"It's pretty in-depth," he said of the adoption process.
The Barretos, who also have two biological children, have been charged with seven counts of child endangerment in connection with the girl's death and care of her siblings. Law enforcement officials expect other charges, but they aren’t providing specifics yet.
Enna Barreto, 2, died Monday at a Memphis hospital from a blow to the head, according to an autopsy. The family claims the girl fell from a shopping cart Sunday, but doctors who treated her at LeBonheur Children's Medical Center in Memphis suspected child abuse.
The other children are now in protective custody. Since the girl’s death, many have questioned how the Barretos were allowed to adopt so many children - especially considering reports that the rural family home was filthy, the parents did not have traditional employment, and they bred more than 200 pets in a backyard puppy mill.
To legally secure the children, Velie said, the Barretos would have had to go through the typical channels: hire an adoption agency, submit to the home visits, prepare a dossier and travel to Guatemala.
New Beginnings conducts home-site visits for international adoptions, but when asked if it had worked the Barreto case - or if Velie knew which other agency did - he declined to comment.
"Because a possible criminal investigation is going on, I feel it would be better not to respond to that question at this time," he said.
Also declining to comment on that question were spokeswomen for the Mississippi Children’s Home in Oxford and Bethany Christian Services of Columbus, which both perform international adoptions or home-site visits for international adoptions. They said their agencies' client lists are confidential.
A spokeswoman for another agency, Harden House Adoption of Tupelo, could not provide information because the director was unavailable.
Two other Northeast Mississippi adoption agencies contacted do not handle international adoptions or home-site visits.
International adoptions typically "involve four visits where we’ll talk about your motivation to adopt, your past experience with adoption or international adoption in particular, a family history and marital history, background on each individual in the family," said Velie, adding that they ask questions like "What was your childhood like? What was your relationship with your parents? What activities did you participate in?"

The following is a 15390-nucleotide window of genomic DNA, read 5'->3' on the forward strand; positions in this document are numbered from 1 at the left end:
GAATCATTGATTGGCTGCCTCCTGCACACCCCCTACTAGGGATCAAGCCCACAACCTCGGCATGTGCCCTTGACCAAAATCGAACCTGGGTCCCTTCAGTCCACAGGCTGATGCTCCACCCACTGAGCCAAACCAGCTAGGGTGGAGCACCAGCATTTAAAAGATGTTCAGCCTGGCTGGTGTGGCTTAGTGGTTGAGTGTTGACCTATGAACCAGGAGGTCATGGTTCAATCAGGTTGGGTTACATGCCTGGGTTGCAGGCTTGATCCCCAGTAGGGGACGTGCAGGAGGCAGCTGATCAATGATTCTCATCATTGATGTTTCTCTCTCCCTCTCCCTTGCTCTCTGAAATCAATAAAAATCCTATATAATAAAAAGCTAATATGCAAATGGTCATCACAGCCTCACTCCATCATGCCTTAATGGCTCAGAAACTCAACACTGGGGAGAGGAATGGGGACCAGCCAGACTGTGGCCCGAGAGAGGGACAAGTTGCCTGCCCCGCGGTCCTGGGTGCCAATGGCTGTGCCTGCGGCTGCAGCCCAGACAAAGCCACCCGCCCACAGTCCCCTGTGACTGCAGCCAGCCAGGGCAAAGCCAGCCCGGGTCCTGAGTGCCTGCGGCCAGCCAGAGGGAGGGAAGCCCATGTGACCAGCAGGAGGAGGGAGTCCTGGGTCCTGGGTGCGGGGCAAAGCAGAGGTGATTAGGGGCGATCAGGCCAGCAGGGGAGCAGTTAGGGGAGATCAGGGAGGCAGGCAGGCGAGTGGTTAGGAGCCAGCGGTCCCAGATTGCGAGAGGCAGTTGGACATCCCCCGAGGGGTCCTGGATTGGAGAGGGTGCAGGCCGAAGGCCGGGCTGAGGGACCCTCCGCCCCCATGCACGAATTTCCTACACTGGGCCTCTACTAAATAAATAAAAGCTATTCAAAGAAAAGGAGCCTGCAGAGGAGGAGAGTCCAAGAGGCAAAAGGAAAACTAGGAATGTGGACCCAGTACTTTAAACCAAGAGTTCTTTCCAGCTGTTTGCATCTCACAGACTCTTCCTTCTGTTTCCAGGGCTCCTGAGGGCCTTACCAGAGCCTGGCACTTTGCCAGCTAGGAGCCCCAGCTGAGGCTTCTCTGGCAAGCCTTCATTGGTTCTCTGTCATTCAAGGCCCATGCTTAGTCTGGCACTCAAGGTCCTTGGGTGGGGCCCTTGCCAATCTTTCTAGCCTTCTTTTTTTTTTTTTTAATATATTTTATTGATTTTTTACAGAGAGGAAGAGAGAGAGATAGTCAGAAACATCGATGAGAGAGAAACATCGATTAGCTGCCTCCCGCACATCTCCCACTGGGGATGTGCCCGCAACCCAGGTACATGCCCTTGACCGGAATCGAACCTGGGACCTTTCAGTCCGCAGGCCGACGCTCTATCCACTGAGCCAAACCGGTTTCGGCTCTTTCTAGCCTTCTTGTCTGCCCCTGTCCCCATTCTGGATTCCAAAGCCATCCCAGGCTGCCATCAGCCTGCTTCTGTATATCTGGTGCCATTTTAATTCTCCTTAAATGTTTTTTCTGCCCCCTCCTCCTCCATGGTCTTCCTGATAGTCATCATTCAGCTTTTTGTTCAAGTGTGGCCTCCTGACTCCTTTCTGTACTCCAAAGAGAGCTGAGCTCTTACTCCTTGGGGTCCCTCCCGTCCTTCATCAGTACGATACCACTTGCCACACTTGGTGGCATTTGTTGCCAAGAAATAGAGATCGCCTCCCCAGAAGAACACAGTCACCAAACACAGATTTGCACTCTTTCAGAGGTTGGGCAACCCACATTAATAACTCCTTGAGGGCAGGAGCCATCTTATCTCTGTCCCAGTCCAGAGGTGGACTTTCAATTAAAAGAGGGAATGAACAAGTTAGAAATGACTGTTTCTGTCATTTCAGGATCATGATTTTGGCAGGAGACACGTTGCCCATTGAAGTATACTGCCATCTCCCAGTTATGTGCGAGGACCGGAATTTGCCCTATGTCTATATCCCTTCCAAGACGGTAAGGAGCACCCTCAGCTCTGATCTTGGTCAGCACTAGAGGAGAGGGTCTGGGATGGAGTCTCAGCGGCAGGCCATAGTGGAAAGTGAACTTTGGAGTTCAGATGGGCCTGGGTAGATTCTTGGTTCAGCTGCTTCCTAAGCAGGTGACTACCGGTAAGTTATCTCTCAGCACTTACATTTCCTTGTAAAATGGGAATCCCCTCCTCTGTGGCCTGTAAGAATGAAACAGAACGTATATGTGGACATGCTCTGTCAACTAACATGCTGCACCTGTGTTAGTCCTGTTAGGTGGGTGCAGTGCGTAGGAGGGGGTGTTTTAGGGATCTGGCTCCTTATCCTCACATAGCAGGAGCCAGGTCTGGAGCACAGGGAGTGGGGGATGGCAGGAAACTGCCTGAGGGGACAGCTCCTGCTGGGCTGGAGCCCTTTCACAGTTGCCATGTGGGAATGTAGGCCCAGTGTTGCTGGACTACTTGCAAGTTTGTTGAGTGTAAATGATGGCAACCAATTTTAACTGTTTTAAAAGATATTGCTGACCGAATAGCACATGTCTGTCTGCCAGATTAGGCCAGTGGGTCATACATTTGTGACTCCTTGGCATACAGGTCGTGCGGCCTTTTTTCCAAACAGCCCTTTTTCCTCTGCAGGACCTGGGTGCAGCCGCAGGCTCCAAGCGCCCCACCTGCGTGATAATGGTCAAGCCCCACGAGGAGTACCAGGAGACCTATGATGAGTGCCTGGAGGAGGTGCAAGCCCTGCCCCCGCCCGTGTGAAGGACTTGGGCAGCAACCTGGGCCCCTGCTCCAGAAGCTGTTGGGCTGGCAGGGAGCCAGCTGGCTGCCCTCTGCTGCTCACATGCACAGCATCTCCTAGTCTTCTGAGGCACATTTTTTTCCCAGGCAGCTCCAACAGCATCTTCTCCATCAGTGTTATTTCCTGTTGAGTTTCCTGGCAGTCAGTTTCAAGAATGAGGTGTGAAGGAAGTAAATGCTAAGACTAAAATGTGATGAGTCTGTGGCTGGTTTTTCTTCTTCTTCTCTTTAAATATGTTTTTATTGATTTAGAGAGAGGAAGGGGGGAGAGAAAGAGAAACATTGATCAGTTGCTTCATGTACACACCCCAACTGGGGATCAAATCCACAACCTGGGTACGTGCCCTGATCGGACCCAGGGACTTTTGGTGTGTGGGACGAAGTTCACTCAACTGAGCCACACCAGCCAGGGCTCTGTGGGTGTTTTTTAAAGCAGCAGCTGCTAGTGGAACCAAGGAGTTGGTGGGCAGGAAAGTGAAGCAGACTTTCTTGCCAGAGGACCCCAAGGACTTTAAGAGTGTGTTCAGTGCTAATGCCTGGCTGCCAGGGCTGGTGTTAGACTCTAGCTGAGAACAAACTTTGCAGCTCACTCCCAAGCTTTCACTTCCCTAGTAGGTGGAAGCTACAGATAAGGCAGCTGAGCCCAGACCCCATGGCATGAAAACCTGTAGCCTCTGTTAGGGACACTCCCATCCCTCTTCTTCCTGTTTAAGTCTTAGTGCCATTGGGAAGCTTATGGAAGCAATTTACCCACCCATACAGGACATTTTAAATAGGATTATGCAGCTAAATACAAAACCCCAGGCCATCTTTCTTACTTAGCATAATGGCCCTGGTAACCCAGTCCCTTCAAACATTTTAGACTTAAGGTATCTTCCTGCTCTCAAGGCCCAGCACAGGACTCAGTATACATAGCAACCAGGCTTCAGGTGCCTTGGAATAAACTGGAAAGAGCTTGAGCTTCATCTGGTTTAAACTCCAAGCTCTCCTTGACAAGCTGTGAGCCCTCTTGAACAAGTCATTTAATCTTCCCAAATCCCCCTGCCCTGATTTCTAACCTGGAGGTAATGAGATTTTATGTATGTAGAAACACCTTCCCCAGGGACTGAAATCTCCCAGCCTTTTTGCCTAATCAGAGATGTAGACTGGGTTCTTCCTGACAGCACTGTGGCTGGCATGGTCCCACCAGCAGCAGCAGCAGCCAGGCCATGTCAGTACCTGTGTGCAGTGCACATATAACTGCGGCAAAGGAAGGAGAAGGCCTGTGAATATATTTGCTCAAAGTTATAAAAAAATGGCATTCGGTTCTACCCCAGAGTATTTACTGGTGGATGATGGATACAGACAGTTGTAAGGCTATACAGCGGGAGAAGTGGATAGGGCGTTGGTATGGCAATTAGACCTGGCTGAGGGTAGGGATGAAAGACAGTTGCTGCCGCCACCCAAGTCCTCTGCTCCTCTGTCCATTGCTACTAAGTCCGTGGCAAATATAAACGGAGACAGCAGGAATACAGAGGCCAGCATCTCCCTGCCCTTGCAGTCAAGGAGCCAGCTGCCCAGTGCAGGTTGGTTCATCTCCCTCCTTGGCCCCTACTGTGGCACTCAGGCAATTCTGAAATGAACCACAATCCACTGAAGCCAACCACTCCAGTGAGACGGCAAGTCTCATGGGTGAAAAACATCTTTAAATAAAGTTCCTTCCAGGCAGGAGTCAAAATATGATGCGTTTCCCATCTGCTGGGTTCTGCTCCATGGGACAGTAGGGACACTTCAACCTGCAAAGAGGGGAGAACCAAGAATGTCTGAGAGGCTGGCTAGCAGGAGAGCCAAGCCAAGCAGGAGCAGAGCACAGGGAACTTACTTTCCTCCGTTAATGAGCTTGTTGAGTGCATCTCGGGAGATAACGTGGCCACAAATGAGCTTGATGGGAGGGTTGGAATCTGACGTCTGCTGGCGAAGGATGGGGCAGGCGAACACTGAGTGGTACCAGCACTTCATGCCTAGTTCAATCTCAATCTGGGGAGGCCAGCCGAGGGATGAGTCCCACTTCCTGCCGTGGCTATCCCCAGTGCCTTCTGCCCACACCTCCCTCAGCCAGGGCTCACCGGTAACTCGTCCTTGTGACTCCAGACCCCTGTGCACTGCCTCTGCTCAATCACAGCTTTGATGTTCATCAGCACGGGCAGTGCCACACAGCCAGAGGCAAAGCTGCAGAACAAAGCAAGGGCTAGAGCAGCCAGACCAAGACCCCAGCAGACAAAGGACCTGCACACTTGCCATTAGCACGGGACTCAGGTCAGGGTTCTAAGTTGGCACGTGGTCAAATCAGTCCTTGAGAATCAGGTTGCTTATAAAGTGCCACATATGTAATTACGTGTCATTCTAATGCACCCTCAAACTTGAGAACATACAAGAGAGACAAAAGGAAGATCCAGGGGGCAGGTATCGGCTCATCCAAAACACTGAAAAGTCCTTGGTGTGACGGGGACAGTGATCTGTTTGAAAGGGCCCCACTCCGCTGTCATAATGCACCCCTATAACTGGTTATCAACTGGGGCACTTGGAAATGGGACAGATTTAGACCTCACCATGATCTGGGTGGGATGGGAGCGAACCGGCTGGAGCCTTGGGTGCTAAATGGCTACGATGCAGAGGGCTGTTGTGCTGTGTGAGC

It also involves a medical evaluation, criminal background check, home inspection and income verification, he said.
But, somehow, adoption officials missed signs of the Barreto’s large-scale pet breeding operation in the backyard, where hundreds of dogs and cats were kept in cramped, dirty cages surrounded by feces and flies.
Velie said after the visits are completed, the report goes to the state Department of Human Services, which reviews it and sends it to the U.S. Bureau of Citizenship and Immigration Services. That bureau can approve or deny the adoption request.
After the child is adopted, it is considered part of the parents' family, Velie said, and the state of Mississippi does not require follow-up visits.
"As an adoptive father of two Korean-American daughters who we raised, and knowing so many wonderful adoptive families who truly love and care for their children," Velie said, "it saddens me that situations like this occur, bringing adoption and international adoption into question."
Contact Daily Journal reporter Emily Le Coz at 678-1588 or firstname.lastname@example.org.
MISSISSIPPI: OF PUPPY MILLS AND BABY MILLS--IF YOU CAN STOMACH IT!
When Adoption Turns to Murder
Enna, oh Enna! aka When animals outweigh a dead Guatemalan ‘adoptee’.
Hey, We Need the FBI and the CIA
The Death of Enna
(Edit: links will be added as they are found. If I missed you, please let me know)
Friday, May 23, 2008
Thursday, May 22, 2008
I am extremely touched and honored. That award came yesterday, which was a day I got yet another envelope without a return address from Philly, which prompted the same epileptic fit as did the previous one. But inside was not a letter from my mother, but rather an invitation to a wedding shower from one of my adoptive cousins. The lack of a return address was an oversight on her part, as was the fact that she forgot to put the time this shin-dig starts. I just love this woman. She’s so forgetful, you’d think we were related.
Anyway, I’m very, very moved to get this (the award, not the invitation. Fuck, weddings are expensive), but I’m not going to forward it on to another blogger. I don’t know if y’all remember that Thinking Blogger brouhaha of last year, but it just about did me in. I drove myself nuts freaking out over who to give it to and was practically bleeding out my eyeballs with stress after I finally posted it.
So I’m going to do something a little different. I know it’s an award for an excellent blog, but I’ve never been one to color inside the lines. Instead I’m going to award it to four sites. Four websites which, gentle reader, I know you already know about, but that I want to send some love to anyway. I’ve been getting a ton of new traffic from that Alltop site which I ungratefully have YET to make a blog post about, so for any new-ish type folks – these are places you want to be (in alphabetical order of course):
1.) AAAFC (Adult Adoptees Advocating for Change), which started as AFC (Advocating for Change), but with the influx of Aussies I still think should be AAAAAAFC (Australian and American Adult Adoptees Advocating for Change) and then I think they should do more outreach to transracial adoptees and we could be AAAAAAAAAAAAFC (African American and Asian American and Australian and American Adult Adoptees Advocating for Change) BUT that would leave out folks adopted from other parts of the world so never mind.